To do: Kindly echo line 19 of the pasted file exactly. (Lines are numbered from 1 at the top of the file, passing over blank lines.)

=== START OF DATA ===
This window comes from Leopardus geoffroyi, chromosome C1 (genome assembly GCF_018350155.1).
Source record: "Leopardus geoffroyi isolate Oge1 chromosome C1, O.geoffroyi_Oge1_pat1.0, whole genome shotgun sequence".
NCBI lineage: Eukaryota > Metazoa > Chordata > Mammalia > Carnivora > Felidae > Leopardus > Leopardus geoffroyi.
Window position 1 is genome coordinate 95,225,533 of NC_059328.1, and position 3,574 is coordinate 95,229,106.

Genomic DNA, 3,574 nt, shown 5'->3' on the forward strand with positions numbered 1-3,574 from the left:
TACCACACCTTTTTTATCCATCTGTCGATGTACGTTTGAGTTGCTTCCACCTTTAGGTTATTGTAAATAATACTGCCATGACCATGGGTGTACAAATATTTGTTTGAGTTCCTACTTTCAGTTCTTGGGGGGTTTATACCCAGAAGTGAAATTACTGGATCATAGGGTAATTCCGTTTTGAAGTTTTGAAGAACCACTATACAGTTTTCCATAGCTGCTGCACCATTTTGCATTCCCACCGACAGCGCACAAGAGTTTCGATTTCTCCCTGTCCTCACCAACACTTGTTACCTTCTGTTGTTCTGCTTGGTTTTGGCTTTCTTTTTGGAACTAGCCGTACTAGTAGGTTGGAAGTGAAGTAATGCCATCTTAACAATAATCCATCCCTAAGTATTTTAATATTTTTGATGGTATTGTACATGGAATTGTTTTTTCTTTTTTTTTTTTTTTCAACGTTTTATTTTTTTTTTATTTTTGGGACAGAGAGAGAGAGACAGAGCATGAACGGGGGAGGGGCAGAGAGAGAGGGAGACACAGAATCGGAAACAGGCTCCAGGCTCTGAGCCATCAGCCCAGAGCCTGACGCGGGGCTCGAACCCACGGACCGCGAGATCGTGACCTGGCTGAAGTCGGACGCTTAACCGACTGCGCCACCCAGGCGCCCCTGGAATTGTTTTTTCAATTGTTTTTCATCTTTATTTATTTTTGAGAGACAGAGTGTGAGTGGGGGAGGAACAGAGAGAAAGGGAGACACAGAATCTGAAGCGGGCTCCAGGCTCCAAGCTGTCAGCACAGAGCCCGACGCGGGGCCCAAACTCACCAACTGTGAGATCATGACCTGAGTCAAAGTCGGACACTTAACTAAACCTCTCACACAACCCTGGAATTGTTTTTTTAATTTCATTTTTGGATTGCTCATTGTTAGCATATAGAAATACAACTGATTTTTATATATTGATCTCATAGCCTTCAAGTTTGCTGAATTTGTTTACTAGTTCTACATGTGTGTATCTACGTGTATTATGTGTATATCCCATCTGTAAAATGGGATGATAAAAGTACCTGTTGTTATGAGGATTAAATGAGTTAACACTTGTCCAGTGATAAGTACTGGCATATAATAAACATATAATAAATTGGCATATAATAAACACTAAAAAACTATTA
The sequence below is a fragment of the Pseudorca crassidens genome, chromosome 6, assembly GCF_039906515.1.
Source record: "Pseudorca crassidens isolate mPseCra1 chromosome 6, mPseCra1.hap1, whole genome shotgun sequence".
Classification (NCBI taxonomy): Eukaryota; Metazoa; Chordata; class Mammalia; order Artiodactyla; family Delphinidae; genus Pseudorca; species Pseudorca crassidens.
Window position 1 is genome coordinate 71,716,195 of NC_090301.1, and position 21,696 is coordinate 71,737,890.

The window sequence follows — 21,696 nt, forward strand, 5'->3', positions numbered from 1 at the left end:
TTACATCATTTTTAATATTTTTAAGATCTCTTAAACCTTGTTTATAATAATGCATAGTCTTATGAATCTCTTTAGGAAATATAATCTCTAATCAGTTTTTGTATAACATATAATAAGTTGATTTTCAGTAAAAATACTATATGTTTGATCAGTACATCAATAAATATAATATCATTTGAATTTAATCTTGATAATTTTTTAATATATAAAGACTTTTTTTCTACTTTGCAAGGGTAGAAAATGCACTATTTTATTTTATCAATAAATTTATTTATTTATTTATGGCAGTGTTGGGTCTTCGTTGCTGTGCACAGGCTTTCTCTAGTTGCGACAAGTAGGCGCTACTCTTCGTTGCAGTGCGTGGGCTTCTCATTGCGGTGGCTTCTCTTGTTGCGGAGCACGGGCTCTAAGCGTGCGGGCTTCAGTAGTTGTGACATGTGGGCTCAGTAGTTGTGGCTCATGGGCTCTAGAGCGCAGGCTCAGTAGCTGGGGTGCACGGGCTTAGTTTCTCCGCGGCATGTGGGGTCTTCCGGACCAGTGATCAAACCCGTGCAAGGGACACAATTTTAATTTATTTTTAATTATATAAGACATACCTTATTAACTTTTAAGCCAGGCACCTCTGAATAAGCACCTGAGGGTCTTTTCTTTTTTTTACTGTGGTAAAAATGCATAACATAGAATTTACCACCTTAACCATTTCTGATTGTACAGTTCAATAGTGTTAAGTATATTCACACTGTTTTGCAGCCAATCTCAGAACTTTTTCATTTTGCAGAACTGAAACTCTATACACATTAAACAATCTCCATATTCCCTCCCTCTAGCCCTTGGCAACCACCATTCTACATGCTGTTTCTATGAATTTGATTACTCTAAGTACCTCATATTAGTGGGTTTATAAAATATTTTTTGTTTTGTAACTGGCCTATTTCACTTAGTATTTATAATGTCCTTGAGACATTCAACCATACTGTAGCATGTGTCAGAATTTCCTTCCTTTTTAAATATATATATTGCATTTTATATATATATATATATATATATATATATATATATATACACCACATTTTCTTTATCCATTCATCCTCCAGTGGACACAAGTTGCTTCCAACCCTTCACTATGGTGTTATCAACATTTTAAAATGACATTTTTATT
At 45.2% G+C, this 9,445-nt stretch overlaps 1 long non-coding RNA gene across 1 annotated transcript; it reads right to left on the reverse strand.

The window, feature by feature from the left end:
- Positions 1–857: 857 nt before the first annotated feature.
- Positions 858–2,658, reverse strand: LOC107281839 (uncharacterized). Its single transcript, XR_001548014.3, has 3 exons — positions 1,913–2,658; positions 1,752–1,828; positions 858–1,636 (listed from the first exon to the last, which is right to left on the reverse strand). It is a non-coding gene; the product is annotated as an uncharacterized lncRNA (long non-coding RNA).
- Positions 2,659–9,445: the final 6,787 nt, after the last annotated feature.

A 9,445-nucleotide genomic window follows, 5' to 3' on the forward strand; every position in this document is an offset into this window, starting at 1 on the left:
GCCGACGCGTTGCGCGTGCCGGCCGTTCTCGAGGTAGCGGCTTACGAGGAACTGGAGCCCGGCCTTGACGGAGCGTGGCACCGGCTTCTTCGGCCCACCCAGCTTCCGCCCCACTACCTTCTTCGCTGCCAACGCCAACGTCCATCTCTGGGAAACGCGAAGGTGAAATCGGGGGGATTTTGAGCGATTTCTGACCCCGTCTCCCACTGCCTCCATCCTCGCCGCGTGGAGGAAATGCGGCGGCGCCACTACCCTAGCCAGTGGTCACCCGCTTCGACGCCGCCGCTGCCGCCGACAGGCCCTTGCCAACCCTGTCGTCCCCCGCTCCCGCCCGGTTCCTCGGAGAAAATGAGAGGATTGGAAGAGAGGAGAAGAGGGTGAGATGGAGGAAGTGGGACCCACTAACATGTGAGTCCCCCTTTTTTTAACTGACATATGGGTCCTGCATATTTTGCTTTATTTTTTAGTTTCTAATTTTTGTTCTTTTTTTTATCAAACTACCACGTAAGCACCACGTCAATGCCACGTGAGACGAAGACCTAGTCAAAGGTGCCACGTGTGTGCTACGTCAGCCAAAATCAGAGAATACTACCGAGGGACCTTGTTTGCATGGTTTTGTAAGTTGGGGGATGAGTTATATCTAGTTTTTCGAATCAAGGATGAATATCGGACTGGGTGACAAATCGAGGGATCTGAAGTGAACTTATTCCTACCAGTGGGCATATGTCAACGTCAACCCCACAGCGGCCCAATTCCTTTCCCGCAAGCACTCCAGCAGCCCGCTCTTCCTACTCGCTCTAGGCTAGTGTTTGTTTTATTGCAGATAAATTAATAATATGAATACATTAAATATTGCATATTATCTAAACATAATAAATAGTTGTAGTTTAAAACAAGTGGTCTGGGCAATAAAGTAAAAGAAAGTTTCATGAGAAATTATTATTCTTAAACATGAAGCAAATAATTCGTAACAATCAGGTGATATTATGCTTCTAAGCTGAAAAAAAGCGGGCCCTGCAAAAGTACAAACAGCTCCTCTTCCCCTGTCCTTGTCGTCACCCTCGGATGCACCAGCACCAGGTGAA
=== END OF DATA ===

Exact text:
GCCGACGCGTTGCGCGTGCCGGCCGTTCTCGAGGTAGCGGCTTACGAGGAACTGGAGCCCGGCCTTGACGGAGCGTGGCACCGGCTTCTTCGGCCCACCCAGCTTCCGCCCCACTACCTTCTTCGCTGCCAACGCCAACGTCCATCTCTGGGAAACGCGAAGGTGAAATCGGGGGGATTTTGAGCGATTTCTGACCCCGTCTCCCACTGCCTCCATCCTCGCCGCGTGGAGGAAATGCGGCGGCGCCACTACCCTAGCCAGTGGTCACCCGCTTCGACGCCGCCGCTGCCGCCGACAGGCCCTTGCCAACCCTGTCGTCCCCCGCTCCCGCCCGGTTCCTCGGAGAAAATGAGAGGATTGGAAGAGAGGAGAAGAGGGTGAGATGGAGGAAGTGGGACCCACTAACATGTGAGTCCCCCTTTTTTTAACTGACATATGGGTCCTGCATATTTTGCTTTATTTTTTAGTTTCTAATTTTTGTTCTTTTTTTTATCAAACTACCACGTAAGCACCACGTCAATGCCACGTGAGACGAAGACCTAGTCAAAGGTGCCACGTGTGTGCTACGTCAGCCAAAATCAGAGAATACTACCGAGGGACCTTGTTTGCATGGTTTTGTAAGTTGGGGGATGAGTTATATCTAGTTTTTCGAATCAAGGATGAATATCGGACTGGGTGACAAATCGAGGGATCTGAAGTGAACTTATTCCTACCAGTGGGCATATGTCAACGTCAACCCCACAGCGGCCCAATTCCTTTCCCGCAAGCACTCCAGCAGCCCGCTCTTCCTACTCGCTCTAGGCTAGTGTTTGTTTTATTGCAGATAAATTAATAATATGAATACATTAAATATTGCATATTATCTAAACATAATAAATAGTTGTAGTTTAAAACAAGTGGTCTGGGCAATAAAGTAAAAGAAAGTTTCATGAGAAATTATTATTCTTAAACATGAAGCAAATAATTCGTAACAATCAGGTGATATTATGCTTCTAAGCTGAAAAAAAGCGGGCCCTGCAAAAGTACAAACAGCTCCTCTTCCCCTGTCCTTGTCGTCACCCTCGGATGCACCAGCACCAGGTGAA